bukes of the year


What I wrote at the time: “When my brilliant and beloved mother-in-law discovered to her astonishment that I hadn’t already read Pat Barker’s WW1 novels, she promptly gave me all three for my birthday. I started reading them on the flight back from Australia and about three sentences in, made myself slow down so that the experience of reading these books for the first time would last longer.”

What I think now: How could I have possibly missed these books for so long? I just started rereading Regeneration and am blown away afresh by its precision and compassion. Siegfried Sassoon and anthropologist W. H. R. Rivers face off over the War to End All War (spoiler: not so much). A great-souled, elegiac novel.

Cassandra at the Wedding

What I wrote at the time: “Why didn’t you all tell me about Cassandra at the Wedding? Which bit did you think I wouldn’t like?”

What I think now: Another great-souled and elegiac novel and one with a brilliant twist. Maybe the richest evocation of California I have read all year, with the stories of Alice Adams coming in a close second.

Our Horses in Egypt

What I wrote at the time: “…Our Horses In Egypt with its lovely breathless vernacular prose style rather like Mitford. I was especially pleased that author Rosalind Bulben credited the Anzacs with taking Damascus, and not that idiot Lawrence. Fighting words! But you know it’s true!”

What I think now: Well, obviously, horses, you know. But so many overlapping themes with the Regeneration novels; such gorgeous evocation of time and place and class; such a vivid and authentic voice. I must dig up everything else Rosalind Bulben has written.

Alice in Sunderland: An Entertainment

What I wrote at the time: Nothin’.

What I think now: In a year when I read heaps of great graphic novels – Laika, Too Cool To Be Forgotten – this was really the best. Sunderland, in which I had never previously had the slightest interest, remains as alive and present to me now as David Simon’s Baltimore. The urge to capture one’s home town and preserve it in amber seems to me one of the most understandable neuroses in all writing.


What I wrote at the time: “It was very odd reading Melusine between and around the Pierce books. They share a lot of stock European fantasy tropes and themes, and there’s even some overlap in the namespace. Where Keladry’s values are basically decent and wholesome, though, the narrators of Melusine are a clever but socially inferior thief and a psychotic wizard. There is teh gaysex and it is all very dark. My opinion of Felix remained low throughout the (long) novel, but I did come to love Mildmay the thief.”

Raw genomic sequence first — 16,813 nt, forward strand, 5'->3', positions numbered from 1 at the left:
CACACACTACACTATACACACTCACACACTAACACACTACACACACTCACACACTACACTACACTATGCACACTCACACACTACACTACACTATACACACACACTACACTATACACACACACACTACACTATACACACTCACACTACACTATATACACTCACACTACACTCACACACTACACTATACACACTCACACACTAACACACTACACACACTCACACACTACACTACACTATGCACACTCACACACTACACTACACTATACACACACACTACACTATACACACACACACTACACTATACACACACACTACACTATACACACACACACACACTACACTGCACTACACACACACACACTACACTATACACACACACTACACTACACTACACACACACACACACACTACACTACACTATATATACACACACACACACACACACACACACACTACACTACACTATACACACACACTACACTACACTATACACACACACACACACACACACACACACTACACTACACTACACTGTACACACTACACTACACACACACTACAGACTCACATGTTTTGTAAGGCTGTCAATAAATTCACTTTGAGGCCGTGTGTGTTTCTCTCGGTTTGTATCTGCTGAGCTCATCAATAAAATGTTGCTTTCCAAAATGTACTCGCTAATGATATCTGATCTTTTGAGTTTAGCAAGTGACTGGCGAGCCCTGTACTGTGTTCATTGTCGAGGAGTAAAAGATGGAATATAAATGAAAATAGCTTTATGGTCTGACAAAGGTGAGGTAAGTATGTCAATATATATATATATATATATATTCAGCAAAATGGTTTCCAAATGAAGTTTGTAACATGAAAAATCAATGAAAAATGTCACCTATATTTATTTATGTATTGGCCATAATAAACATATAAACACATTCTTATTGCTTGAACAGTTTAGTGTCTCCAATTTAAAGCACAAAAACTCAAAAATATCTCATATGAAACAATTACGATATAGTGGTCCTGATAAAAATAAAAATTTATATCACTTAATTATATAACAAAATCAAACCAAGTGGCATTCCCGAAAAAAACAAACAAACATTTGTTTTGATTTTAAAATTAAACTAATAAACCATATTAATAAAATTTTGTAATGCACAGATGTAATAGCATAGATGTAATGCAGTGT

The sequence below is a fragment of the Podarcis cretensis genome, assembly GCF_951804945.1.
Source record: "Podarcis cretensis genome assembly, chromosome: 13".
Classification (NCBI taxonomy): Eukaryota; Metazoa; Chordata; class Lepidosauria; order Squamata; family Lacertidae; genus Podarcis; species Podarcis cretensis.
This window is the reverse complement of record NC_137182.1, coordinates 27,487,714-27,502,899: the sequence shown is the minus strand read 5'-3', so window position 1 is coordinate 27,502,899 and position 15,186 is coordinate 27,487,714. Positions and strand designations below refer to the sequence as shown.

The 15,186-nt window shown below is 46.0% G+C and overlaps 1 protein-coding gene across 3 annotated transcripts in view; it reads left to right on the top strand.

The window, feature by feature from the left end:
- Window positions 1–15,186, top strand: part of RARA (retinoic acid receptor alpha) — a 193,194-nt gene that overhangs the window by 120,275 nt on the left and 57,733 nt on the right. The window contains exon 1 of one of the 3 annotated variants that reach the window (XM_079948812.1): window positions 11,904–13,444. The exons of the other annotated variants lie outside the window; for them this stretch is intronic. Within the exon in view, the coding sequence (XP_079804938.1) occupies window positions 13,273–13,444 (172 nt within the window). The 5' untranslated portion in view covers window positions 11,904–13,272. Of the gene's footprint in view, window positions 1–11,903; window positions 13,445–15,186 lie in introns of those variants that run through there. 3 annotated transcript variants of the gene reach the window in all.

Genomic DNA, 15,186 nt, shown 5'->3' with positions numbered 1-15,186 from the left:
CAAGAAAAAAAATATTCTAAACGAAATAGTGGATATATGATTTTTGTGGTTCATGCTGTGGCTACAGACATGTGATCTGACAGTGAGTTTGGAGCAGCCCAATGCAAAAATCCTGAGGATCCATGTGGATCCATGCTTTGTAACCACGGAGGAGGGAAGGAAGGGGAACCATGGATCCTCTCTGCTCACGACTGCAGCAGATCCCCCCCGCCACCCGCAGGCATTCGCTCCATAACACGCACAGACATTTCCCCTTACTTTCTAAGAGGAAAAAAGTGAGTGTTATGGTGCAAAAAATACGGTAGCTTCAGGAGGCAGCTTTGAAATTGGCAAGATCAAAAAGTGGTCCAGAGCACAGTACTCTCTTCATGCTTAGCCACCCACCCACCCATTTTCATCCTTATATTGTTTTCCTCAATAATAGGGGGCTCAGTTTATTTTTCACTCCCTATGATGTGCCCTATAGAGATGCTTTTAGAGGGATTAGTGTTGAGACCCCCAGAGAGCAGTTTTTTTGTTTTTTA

What I think now: Tamora who? I have come to love Felix as dearly as Mildmay and Mehitabel, and to more or less worship Sarah Monette. I borrowed the trilogy from the library and as soon as I had finished it, bought it and read it again. I’m a bit spellbound, trying to figure out how she pulls off what I can only describe as architectural thaumaturgy. I want me some of those 733t ski77z.

Victory of Eagles

What I wrote at the time: “Temeraire POV! Lawrence angst! Subversive dragon independence movements! Transportation! ALL SO VERY GOOD.”

What I think now: What she said.

Rosebery: Statesman in Turmoil

What I wrote at the time: “Little thrills me more than cracking the spine of a new book about a Victorian liberal. Because I am an old coot.”

What I think now: I moved in with Rosebery for the duration. What an amazing place this was to live. Stormy, snobby Rosebery comes across as a more modern and human person than his better-known betes noire, Gladstone and Disraeli – more, indeed, like a less-driven Churchill, but with much sounder instincts for foreign policy.

Conclusions: My name is Miss Rach and I am a history-inhaling, Anglo-obsessive, high-realist addict.

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